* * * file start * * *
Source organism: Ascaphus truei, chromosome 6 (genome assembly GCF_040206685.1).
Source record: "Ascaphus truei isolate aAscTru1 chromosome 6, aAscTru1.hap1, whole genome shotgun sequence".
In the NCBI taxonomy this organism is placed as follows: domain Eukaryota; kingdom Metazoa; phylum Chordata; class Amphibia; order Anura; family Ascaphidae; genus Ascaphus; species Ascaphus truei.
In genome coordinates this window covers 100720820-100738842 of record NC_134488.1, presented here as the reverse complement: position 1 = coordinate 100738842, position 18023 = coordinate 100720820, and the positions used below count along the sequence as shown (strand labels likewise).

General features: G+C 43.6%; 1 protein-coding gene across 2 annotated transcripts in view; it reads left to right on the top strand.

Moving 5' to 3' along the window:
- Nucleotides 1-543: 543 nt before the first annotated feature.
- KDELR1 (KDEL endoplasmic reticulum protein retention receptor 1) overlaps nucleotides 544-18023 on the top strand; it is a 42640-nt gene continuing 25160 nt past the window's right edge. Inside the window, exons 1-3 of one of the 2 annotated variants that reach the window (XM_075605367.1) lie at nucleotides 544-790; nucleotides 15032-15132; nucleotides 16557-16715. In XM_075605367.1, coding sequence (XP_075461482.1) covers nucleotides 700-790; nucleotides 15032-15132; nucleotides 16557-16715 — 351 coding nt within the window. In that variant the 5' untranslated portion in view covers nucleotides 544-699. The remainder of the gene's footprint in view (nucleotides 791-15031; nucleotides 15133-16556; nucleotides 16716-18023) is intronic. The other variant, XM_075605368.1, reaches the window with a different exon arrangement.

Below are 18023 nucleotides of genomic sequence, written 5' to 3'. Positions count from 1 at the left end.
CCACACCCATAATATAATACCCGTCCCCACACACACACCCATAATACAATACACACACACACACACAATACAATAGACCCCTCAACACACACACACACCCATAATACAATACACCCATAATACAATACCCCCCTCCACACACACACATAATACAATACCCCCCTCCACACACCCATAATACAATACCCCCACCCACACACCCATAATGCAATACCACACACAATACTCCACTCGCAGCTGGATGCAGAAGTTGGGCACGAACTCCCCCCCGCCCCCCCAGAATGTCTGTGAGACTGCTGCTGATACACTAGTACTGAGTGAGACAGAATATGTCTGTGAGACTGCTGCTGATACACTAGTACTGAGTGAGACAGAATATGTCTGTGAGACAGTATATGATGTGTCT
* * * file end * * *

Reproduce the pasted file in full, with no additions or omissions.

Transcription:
Source organism: Ascaphus truei, chromosome 6 (genome assembly GCF_040206685.1).
Source record: "Ascaphus truei isolate aAscTru1 chromosome 6, aAscTru1.hap1, whole genome shotgun sequence".
In the NCBI taxonomy this organism is placed as follows: domain Eukaryota; kingdom Metazoa; phylum Chordata; class Amphibia; order Anura; family Ascaphidae; genus Ascaphus; species Ascaphus truei.
In genome coordinates this window covers 100720820-100738842 of record NC_134488.1, presented here as the reverse complement: position 1 = coordinate 100738842, position 18023 = coordinate 100720820, and the positions used below count along the sequence as shown (strand labels likewise).

General features: G+C 43.6%; 1 protein-coding gene across 2 annotated transcripts in view; it reads left to right on the top strand.

Moving 5' to 3' along the window:
- Nucleotides 1-543: 543 nt before the first annotated feature.
- KDELR1 (KDEL endoplasmic reticulum protein retention receptor 1) overlaps nucleotides 544-18023 on the top strand; it is a 42640-nt gene continuing 25160 nt past the window's right edge. Inside the window, exons 1-3 of one of the 2 annotated variants that reach the window (XM_075605367.1) lie at nucleotides 544-790; nucleotides 15032-15132; nucleotides 16557-16715. In XM_075605367.1, coding sequence (XP_075461482.1) covers nucleotides 700-790; nucleotides 15032-15132; nucleotides 16557-16715 — 351 coding nt within the window. In that variant the 5' untranslated portion in view covers nucleotides 544-699. The remainder of the gene's footprint in view (nucleotides 791-15031; nucleotides 15133-16556; nucleotides 16716-18023) is intronic. The other variant, XM_075605368.1, reaches the window with a different exon arrangement.

Below are 18023 nucleotides of genomic sequence, written 5' to 3'. Positions count from 1 at the left end.
CCACACCCATAATATAATACCCGTCCCCACACACACACCCATAATACAATACACACACACACACACAATACAATAGACCCCTCAACACACACACACACCCATAATACAATACACCCATAATACAATACCCCCCTCCACACACACACATAATACAATACCCCCCTCCACACACCCATAATACAATACCCCCACCCACACACCCATAATGCAATACCACACACAATACTCCACTCGCAGCTGGATGCAGAAGTTGGGCACGAACTCCCCCCCGCCCCCCCAGAATGTCTGTGAGACTGCTGCTGATACACTAGTACTGAGTGAGACAGAATATGTCTGTGAGACTGCTGCTGATACACTAGTACTGAGTGAGACAGAATATGTCTGTGAGACAGTATATGATGTGTCT